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New Jersey Nurse Delegation Pilot Program

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  1. New Jersey Nurse Delegation Pilot Program William A. B. Ditto Director Division of Disability Services New Jersey Department of Human Services

  2. Overview of Presentation • Why Pursue Nurse Delegation in Home Care? • What is the Status of Nurse Delegation in NJ? • The Nurse Delegation Process • Design of the NJ Pilot Delegation Program: “There’s No Place Like Home” • Some Early Findings

  3. Why Did NJ Pursue This? • Demographics • Economics • Support to unpaid Family Caregivers • Better use of professional nursing personnel in home care agencies • Patient Safety • Acknowledge home health aide skills & talents

  4. Why Did NJ Undertake this Project? • Individuals are in nursing facilities who want to be in the community or with family • Families find that home care aides cannot provide the type of service they need to maintain loved ones at home • There is a shortage of licensed nursing personnel • Demand for home care will escalate dramatically as the “boomers” begin needing LTC services • It has been effective in other states • NJ must address its “Olmstead” obligation

  5. Why Did NJ Undertake this Project? (continued) • Family caregivers “burn out” or risk loss of employment because of care giving and need to perform “skilled tasks” • We are not making full use of the skills, knowledge and talent of registered professional nurses who work in the Medicaid PCA program • We know (but never acknowledge) that aides are performing skilled tasks without nursing oversight or supervision

  6. Nurse Delegation in New Jersey • In New Jersey, after assessing a consumer’s condition and the competencies of unlicensed assistive personnel, nurses may “delegate selected nursing tasks” to unlicensed persons. • There are no specific restrictions on the tasks that may be delegated, provided the task does not require the knowledge and judgment of a nurse . Source: NJAC 13:37-6.2 – (State Board of Nursing Regulations)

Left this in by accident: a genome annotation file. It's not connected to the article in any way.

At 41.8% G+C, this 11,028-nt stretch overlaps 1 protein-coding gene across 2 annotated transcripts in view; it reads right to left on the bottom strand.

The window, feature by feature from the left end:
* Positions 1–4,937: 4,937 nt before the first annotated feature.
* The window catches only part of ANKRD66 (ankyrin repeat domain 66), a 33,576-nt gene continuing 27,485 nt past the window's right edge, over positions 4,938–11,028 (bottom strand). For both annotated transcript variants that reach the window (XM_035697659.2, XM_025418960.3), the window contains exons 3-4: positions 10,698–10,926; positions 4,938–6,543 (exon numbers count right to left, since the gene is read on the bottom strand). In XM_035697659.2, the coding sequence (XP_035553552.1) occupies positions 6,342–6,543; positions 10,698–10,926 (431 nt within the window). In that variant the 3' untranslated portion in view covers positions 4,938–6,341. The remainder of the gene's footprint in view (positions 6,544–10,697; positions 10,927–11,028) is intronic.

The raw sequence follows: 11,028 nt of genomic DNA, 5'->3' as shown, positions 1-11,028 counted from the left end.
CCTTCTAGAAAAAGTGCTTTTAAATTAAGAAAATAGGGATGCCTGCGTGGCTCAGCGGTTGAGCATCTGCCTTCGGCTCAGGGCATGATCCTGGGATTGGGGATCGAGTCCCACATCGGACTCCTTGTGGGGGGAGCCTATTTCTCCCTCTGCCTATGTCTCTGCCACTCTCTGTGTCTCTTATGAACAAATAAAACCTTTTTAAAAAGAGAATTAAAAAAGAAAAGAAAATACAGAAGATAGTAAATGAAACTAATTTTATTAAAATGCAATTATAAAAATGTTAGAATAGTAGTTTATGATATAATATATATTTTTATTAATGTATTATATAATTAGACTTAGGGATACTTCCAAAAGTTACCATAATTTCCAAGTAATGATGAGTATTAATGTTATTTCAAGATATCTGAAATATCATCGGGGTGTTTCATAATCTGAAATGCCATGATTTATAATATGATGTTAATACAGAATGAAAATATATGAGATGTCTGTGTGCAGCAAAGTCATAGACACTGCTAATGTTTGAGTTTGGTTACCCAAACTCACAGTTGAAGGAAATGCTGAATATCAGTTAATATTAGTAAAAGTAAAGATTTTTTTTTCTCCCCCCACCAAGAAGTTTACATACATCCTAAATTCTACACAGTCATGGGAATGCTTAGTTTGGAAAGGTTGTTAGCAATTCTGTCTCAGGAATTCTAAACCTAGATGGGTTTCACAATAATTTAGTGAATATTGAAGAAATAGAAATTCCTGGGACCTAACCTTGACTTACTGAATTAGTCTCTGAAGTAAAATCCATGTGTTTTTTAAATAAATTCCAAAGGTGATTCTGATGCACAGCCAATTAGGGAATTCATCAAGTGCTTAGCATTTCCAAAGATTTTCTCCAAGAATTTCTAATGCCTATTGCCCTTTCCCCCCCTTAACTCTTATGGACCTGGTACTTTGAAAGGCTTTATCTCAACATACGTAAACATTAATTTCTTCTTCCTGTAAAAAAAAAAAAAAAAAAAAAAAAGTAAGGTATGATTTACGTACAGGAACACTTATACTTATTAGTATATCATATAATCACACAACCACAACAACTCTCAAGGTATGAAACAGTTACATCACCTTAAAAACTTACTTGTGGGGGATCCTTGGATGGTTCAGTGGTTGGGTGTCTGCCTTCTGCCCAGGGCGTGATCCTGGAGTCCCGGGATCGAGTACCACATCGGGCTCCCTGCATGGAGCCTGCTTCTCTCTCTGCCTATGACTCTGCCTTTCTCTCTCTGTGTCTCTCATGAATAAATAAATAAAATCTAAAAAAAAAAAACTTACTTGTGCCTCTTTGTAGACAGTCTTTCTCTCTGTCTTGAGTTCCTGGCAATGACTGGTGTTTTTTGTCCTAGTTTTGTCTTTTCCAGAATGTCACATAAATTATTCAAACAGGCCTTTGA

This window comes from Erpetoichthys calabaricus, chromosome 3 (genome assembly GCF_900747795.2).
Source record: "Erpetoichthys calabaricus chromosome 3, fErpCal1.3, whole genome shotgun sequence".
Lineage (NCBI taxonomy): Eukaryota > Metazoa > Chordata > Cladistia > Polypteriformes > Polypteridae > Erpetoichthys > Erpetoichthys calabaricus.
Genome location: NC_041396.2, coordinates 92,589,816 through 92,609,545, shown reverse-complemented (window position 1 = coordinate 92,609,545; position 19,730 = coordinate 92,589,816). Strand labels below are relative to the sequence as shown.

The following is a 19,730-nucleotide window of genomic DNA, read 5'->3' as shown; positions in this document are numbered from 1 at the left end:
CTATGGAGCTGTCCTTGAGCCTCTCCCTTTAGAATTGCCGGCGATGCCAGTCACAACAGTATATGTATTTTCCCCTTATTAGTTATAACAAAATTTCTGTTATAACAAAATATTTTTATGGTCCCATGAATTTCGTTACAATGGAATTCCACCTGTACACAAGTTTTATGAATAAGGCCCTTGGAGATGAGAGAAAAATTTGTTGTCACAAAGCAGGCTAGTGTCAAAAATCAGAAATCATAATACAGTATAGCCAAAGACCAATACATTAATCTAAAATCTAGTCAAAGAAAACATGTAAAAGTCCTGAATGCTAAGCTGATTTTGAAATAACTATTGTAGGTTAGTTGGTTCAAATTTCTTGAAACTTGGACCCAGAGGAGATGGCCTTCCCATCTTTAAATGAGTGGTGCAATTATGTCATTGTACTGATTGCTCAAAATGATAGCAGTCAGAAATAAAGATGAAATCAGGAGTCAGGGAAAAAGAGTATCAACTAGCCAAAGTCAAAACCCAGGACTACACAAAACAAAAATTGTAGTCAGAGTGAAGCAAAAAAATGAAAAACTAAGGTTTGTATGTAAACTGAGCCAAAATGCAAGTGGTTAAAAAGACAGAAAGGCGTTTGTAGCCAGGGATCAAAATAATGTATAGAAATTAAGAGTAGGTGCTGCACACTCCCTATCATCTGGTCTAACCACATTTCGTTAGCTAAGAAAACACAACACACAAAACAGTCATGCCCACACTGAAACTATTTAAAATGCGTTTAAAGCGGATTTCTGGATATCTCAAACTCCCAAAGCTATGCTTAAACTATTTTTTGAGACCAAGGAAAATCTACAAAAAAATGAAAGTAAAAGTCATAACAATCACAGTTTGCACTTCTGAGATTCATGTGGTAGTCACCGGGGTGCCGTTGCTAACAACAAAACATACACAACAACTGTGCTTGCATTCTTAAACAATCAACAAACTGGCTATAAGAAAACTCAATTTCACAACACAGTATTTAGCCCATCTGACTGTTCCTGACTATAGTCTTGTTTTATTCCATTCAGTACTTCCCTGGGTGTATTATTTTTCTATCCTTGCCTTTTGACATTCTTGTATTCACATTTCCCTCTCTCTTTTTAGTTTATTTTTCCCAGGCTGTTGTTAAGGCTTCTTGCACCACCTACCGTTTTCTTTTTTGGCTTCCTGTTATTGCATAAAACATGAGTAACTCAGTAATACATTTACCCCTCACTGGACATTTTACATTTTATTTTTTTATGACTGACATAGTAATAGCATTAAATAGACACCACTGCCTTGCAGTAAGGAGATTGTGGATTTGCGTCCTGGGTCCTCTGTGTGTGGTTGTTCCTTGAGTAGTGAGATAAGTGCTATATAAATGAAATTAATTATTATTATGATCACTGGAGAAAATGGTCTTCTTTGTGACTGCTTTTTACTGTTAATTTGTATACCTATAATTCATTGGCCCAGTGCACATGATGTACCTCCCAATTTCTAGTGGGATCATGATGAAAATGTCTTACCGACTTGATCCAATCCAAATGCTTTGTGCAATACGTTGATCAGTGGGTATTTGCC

7. Restrictions on Delegation to Certified Home Health Aides in NJ • Current rules regarding certified home health aides (CHHA) prohibit them from administering medications (NJAC 13:37-14.3) • This prevents nurses from delegating this task to CHHAs because the aide cannot accept the delegation. (Nurses can delegate this task to other Unlicensed Assistive Personnel (UAP) at present in other care environments, e.g.. hospital, assisted living facility.)

  8. Exemption for Delegation in New Jersey’s Pilot Granted • The State Board of Nursing issued a letter of support on October 22, 2008 allowing medication administration by CHHA’S within the parameters of the pilot to help inform regulatory changes by the Board of Nursing in the future.

  9. Delegation – Dealing with Issues Issues that can be barriers to delegation: • Process of delegation—clarified in rule with forms provided so that nurses know they have documented needed items. • Liability issues—language protecting nurses from situations where aides do not follow their instructions. • Authority of nurse only to delegate—nurses, rather than their employers, retain the authority to decide where delegation is appropriate.